|| A post by Donna Casey, thatssocool
The London Design Festival, which is now in its 17th year, continues to shine its light on the most talented and innovative UK and international designers. Spread across the entire city, the festival is split into different districts throughout town, each its own hub of innovation, design and inspiration.
Enjoy a round up of the most inspiring events and installations from London!
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The Victoria and Albert museum remains the central headquarters of LDF hosting a varied selection of exhibitions and installations. This year, visitors were welcomed by a huge suspended cube within the museum’s entrance by Sam Jacobs, which reflected a digital underwater animation, complete with plastic waste. The intention of ‘Sea Things’ was to provoke an emotional response to our global single-use plastic crisis, an issue which was echoed throughout the entire festival.
The ‘Legacy’ exhibition at the V&A was a project commissioned by Sir John Sorrell, who is the Chairman of LDF, he invited prominent principals from a number of cultural and artistic institutions such as the English National Ballet, The Young Vic theatre and the British Film Institute to collaborate with a selection of hugely talented designers such as Max Lamb, Sebastian Cox, Studiomama, Terence Woodgate and Jaspar Morrison to create an object of personal relevance for them. The result was a selection of beautifully crafted products all made from American red oak that also demonstrated the legacy of wood and its life beyond the tree.
One more fascinating, yet slightly harder to find, exhibit at the V&A was held in the tapestry halls, providing the perfect setting to display Big Chief Demond Melancon of the Young Seminole Hunters dazzling New Orleans Mardi Gras suits in all of their intricately beaded and magnificently plumaged beauty. The costumes were accompanied by a hugely engrossing film ‘All On A Mardi Gras Day’ documenting Melancon’s dedication to his art and an homage to his city.
Kirkby Design’s Underground Volume II was hugely popular. Their exploration of the heritage of the London Underground’s moquette pattern led to refashioned pastel velvet cushion covers and a stunning transformation of a London tube carriage.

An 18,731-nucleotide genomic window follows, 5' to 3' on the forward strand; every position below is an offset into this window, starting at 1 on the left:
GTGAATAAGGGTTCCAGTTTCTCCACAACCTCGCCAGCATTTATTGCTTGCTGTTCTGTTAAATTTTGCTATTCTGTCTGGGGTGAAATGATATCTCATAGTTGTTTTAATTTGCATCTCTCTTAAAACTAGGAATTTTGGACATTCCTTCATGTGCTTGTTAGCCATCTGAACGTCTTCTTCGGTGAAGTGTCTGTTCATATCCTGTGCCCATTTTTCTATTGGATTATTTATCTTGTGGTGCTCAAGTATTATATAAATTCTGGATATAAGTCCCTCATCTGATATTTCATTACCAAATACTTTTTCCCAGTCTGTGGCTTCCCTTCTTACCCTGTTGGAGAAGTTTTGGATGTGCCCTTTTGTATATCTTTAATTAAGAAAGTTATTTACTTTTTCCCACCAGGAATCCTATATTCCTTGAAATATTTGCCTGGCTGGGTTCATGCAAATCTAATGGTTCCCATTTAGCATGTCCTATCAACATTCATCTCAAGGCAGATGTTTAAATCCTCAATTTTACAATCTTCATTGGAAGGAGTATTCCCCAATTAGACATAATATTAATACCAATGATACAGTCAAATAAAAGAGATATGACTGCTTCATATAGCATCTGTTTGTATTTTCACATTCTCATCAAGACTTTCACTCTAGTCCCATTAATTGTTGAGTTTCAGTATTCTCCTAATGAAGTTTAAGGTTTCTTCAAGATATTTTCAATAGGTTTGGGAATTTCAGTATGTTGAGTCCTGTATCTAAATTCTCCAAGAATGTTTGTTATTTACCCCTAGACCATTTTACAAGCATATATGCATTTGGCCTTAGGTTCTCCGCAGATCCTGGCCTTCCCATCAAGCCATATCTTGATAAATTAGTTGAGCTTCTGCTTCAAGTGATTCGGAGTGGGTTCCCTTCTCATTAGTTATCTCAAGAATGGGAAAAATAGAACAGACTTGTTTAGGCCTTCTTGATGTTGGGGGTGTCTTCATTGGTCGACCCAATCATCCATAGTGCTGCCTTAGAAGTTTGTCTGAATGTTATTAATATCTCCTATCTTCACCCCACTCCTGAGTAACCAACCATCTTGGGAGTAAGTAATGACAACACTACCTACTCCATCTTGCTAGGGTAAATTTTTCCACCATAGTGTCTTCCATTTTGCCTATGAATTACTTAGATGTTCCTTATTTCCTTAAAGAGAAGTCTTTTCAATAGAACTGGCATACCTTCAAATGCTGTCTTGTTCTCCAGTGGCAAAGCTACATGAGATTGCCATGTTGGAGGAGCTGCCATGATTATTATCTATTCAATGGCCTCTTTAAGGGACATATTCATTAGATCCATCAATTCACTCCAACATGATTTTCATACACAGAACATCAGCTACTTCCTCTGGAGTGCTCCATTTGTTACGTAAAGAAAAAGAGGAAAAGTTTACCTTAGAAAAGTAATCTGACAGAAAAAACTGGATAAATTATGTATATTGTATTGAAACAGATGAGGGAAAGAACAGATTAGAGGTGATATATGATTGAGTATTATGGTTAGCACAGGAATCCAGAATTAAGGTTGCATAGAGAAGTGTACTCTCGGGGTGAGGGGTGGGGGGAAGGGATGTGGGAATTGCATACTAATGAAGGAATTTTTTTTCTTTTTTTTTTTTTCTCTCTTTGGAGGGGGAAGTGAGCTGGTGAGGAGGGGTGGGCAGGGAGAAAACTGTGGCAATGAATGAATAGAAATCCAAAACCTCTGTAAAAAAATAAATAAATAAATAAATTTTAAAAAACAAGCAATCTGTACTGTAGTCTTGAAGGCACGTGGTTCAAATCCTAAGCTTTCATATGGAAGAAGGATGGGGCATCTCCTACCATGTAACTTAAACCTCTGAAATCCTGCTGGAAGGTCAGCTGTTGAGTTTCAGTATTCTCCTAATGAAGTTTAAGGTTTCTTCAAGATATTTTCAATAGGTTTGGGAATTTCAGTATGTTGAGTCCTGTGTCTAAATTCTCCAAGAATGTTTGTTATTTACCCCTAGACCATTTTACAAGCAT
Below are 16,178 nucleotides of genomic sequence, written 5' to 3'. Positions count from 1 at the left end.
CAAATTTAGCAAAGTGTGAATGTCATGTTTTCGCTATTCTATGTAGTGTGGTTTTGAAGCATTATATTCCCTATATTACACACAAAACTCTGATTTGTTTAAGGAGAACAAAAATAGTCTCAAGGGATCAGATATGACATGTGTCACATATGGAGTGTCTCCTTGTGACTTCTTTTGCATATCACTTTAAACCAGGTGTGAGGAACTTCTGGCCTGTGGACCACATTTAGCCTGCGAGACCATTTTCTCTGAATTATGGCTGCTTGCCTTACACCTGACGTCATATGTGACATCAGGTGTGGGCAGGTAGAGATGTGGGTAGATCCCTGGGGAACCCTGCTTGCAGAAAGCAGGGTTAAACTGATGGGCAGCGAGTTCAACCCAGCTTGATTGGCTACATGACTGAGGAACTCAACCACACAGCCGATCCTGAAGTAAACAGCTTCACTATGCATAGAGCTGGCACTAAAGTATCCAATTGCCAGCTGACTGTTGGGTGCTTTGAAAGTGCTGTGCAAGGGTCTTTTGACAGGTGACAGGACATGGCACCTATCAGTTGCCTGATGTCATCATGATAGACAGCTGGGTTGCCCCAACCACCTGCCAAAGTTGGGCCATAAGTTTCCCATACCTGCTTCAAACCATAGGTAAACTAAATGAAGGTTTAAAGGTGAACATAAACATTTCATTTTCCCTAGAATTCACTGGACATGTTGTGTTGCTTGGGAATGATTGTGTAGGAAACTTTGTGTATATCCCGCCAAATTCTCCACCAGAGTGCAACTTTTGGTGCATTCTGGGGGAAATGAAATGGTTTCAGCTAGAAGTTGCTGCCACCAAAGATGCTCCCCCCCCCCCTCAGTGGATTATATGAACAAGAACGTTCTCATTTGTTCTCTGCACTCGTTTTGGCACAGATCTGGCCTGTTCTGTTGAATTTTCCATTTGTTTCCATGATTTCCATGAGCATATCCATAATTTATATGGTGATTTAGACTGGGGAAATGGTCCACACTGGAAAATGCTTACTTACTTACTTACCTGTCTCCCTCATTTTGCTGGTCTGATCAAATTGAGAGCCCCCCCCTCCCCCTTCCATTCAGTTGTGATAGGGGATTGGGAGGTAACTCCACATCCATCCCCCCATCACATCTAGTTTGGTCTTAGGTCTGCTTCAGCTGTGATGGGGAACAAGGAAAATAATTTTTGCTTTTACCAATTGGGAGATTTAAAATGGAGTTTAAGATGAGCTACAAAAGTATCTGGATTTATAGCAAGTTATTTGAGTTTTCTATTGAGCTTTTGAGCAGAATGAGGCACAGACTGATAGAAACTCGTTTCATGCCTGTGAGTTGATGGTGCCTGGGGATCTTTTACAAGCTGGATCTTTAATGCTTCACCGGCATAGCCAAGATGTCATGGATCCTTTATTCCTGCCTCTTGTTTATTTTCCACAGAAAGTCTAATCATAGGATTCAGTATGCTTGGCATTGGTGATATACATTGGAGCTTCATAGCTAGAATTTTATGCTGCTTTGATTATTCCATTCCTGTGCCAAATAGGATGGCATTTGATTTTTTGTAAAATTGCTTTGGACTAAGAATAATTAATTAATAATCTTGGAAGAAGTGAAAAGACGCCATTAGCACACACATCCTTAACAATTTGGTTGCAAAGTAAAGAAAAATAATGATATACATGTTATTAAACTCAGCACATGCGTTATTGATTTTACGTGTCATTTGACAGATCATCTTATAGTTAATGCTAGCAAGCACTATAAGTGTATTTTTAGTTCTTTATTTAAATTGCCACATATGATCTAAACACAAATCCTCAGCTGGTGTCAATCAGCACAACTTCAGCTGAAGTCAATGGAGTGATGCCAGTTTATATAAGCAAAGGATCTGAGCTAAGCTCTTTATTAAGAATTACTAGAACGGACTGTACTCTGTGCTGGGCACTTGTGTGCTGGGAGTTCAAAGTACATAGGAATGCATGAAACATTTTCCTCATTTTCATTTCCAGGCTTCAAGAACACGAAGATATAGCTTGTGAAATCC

Camille Walala brought ‘Walala Lounge’ to South Molten Street with her bright and colourful signature graphic style decorating sculptural benches and cubed planters providing much needed street furniture to weary shoppers to rest and revive.
Slightly off-piste but certainly worth the detour was Bohinc Studio’s ‘Lunar House’. Lara Bohinc created an immersive experience, of which there should be more of at LDF, which combined sound, scent and a visual feast. The period townhouse was transformed with petrol blue floors and undulating walls to highlight Bohinc’s latest collections which are inspired by the moon landing.
The British designer Lee Broom’s ‘Kaleidoscopia’ was a mesmerising lighting installation which created an optical illusion using mirrors and Broom’s Orion lamps to give the appearance of an enormous chandelier.
An added advantage of the London Design Festival is exploring parts of the city you might not normally visit and discovering smaller gems amongst the major events. W.A Green in Shoreditch is a beautifully created, quirky homeware store worth a visit at any time of year which was displaying knitwear from design duo Paris Essex. Interior design studio and store Design & That hosted limewash paint workshops and The Conran Shop in Chelsea celebrated design past, present and future with Sella Concept’s fabulous hall of mirrors window display.
A particularly popular and powerful element of the London Design Festival were the series of talks and panel discussions. Headliners such as Vivienne Westwood, the winner of this year’s LDF Lifetime Achievement award, discussed her manifesto to save the planet as part of the Global Design Forum. The iconic Paola Navone spoke at Silvera about her long-term working relationship with Baxter, Made in Italy. Patricia Urquiola, Patrizia Moroso, Giulia Molteni, Roberto Gavazzi and Giulio Cappelleni debated the strength of the industry of design in Italy, attributing it to a history of craftmanship and beauty and continued collaborative efforts to maintain its position.
On the subject of Italy, one significant highlight was the welcome addition of I-Made at the Saatchi Gallery. This was the first exhibition dedicated solely to Italian design and manufacture to be held in London and arrived with thanks to Giulio Cappelleni who curated I-Made, as well as it’s deeply satisfying satellite show ‘Take a Seat’ which featured classic chairs from maestros such as Gio Ponti, Alessandro Mendini and Piero Lissoni. Although not quite on par with Salone di Mobile, LDF certainly has its high points and is continuing to grow in the right direction.